Tips for Women Dressing Modestly in Conservative Countries

As a female traveller exploring conservative countries, it’s highly recommended that you make an effort to dress more modestly than you would at home.

It can be especially challenging if you’re in a very hot or humid climate, but it’s still necessary.

What you don’t want is to draw attention to yourself, especially from the males. Dressing modestly will help avoid these situations where you start to feel uneasy as the centre of attention, or even unsafe.

Showing off too much skin or wearing tight-fitting clothing is a pretty big no-no and can be seen as rude and disrespectful in some cultures. It’s certainly not the first impression you want to give when you’re trying to connect with the locals!

Whether you agree with these customs or not is irrelevant. As travellers, we have an obligation to be respectful to the culture and to do our research before we arrive.

You’ll feel more confident by not being the only lady with limbs exposed, you won’t have to worry about if you’re offending anyone and you’ll have less googely-eyed men staring at you. Win-win.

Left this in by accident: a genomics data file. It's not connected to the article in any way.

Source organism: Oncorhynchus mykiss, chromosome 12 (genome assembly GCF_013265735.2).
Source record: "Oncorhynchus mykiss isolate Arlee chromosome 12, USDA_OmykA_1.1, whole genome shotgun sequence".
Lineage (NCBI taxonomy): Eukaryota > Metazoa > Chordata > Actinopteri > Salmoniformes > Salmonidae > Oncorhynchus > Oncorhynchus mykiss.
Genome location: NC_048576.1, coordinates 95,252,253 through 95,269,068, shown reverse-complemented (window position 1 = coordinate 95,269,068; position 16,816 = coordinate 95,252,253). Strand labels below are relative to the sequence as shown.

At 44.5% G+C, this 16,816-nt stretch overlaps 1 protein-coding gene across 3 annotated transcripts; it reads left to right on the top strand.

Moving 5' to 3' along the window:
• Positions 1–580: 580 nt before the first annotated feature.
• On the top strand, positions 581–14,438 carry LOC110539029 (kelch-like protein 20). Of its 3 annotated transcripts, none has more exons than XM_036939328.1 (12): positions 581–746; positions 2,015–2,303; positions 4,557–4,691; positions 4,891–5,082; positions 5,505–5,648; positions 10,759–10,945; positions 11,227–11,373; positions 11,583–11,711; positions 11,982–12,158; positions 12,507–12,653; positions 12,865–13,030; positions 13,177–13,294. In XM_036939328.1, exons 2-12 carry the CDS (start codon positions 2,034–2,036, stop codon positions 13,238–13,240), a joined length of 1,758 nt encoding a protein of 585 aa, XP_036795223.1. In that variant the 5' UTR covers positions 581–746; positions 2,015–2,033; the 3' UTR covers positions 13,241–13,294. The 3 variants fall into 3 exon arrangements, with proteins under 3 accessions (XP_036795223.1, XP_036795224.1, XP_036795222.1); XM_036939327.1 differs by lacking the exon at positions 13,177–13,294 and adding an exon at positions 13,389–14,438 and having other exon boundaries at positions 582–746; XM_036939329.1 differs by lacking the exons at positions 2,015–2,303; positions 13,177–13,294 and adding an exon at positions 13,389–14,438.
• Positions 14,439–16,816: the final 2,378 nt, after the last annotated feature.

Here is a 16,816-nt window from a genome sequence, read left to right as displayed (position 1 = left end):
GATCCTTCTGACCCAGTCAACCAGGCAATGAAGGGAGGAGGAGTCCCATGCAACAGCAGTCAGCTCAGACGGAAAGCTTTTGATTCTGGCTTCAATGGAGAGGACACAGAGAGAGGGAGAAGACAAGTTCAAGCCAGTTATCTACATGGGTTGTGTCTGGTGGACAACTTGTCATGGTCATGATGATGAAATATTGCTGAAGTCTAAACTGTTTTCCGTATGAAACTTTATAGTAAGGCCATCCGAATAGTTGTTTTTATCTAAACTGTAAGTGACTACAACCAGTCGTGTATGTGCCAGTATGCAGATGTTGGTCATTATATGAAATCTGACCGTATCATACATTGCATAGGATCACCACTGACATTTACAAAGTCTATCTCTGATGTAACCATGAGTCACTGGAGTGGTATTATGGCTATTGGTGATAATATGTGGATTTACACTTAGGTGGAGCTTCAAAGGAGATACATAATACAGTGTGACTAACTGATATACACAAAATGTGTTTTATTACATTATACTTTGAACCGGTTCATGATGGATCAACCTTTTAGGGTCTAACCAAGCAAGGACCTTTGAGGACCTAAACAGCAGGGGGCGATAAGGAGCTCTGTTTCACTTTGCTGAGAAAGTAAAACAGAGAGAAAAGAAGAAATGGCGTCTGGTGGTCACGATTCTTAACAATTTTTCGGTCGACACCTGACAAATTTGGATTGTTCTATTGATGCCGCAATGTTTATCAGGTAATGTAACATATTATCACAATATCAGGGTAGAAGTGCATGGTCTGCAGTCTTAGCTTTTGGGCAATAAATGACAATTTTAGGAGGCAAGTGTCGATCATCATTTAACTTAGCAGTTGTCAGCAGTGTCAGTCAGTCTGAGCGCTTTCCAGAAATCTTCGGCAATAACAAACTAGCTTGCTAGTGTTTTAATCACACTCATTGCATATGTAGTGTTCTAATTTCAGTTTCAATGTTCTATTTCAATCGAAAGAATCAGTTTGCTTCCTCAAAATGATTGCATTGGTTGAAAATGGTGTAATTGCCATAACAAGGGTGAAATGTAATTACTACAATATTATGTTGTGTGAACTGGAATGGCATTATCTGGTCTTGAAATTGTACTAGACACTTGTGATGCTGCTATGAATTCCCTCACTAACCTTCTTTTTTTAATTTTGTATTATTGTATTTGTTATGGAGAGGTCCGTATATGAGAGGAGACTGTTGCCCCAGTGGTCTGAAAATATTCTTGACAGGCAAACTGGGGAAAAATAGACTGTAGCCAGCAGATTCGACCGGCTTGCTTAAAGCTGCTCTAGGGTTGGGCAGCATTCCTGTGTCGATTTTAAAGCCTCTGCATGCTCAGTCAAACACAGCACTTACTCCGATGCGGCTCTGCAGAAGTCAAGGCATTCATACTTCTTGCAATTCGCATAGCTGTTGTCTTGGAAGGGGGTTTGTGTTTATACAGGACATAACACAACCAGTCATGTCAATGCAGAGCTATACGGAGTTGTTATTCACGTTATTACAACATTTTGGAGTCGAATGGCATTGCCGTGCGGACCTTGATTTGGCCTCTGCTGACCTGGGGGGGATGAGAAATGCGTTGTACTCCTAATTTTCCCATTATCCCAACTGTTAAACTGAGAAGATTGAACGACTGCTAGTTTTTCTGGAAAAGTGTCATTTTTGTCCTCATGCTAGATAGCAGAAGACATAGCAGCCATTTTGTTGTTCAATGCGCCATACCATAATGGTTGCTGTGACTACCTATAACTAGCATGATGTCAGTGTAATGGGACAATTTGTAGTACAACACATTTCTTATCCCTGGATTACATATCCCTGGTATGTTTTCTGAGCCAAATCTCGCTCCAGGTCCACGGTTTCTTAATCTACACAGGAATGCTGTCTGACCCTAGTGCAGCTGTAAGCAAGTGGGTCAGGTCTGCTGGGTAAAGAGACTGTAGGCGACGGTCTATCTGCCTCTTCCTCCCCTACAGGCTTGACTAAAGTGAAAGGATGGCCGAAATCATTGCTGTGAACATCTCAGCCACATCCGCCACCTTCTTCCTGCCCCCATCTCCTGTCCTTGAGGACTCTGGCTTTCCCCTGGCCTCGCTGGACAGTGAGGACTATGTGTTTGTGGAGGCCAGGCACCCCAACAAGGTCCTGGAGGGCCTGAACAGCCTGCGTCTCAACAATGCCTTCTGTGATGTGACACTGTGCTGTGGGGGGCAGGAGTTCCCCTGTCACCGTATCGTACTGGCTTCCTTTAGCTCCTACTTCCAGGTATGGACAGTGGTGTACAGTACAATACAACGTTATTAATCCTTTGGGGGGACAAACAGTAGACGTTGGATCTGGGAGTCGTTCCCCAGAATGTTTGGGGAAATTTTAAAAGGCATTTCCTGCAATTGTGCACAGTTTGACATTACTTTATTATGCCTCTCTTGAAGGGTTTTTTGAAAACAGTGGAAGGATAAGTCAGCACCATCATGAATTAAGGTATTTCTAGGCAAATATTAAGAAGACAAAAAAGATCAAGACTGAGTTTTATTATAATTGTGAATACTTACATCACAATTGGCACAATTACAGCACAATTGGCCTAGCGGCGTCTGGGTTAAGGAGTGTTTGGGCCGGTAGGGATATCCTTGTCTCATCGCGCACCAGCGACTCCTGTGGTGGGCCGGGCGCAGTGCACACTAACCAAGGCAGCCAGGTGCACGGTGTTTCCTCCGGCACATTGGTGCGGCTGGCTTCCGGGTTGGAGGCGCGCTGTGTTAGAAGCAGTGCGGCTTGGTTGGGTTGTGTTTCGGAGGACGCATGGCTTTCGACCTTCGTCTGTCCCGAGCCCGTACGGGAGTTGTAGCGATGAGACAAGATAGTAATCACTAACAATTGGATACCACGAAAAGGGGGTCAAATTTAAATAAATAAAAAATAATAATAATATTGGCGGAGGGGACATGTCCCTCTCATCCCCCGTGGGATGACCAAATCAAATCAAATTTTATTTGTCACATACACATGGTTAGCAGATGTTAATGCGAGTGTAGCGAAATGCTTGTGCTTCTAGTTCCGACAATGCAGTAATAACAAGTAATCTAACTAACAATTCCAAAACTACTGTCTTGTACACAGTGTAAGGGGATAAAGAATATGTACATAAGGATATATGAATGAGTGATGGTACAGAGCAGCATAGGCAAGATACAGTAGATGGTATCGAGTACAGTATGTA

What to wear when dressing modestly

conservative dress mirna 2

As a general rule of thumb, cover your shoulders, cleavage and knees at all times. In more conservative countries, you may have to cover down to your elbows and chins/ankles and sometimes even feet.

Many countries requiring modest dress also have a number of religious sites which you probably want to visit. It’s important to cover up in these places of worship otherwise you could be denied entry.

The Blue Mosque in Istanbul is the only place I’ve been to which gave out cloaks and headscarves at the door to anyone who didn’t fit the dress-code. The staff at many other sites aren’t so kind and are free to just turn you away!

Based on what I’ve seen, many travellers going to Southeast Asia forget (or just don’t know) that it’s really disrespectful visiting a temple without having their knees and shoulders covered.

In many countries, it’s also offensive to sunbathe topless. Save the brown boobies for when you’re at home.

Western dress is generally more accepted around popular, non-holy sites and near beaches, but it’s still easy enough as a traveller to throw a pashmina around your shoulders while you’re there then you’re certain you’re being courteous to their customs.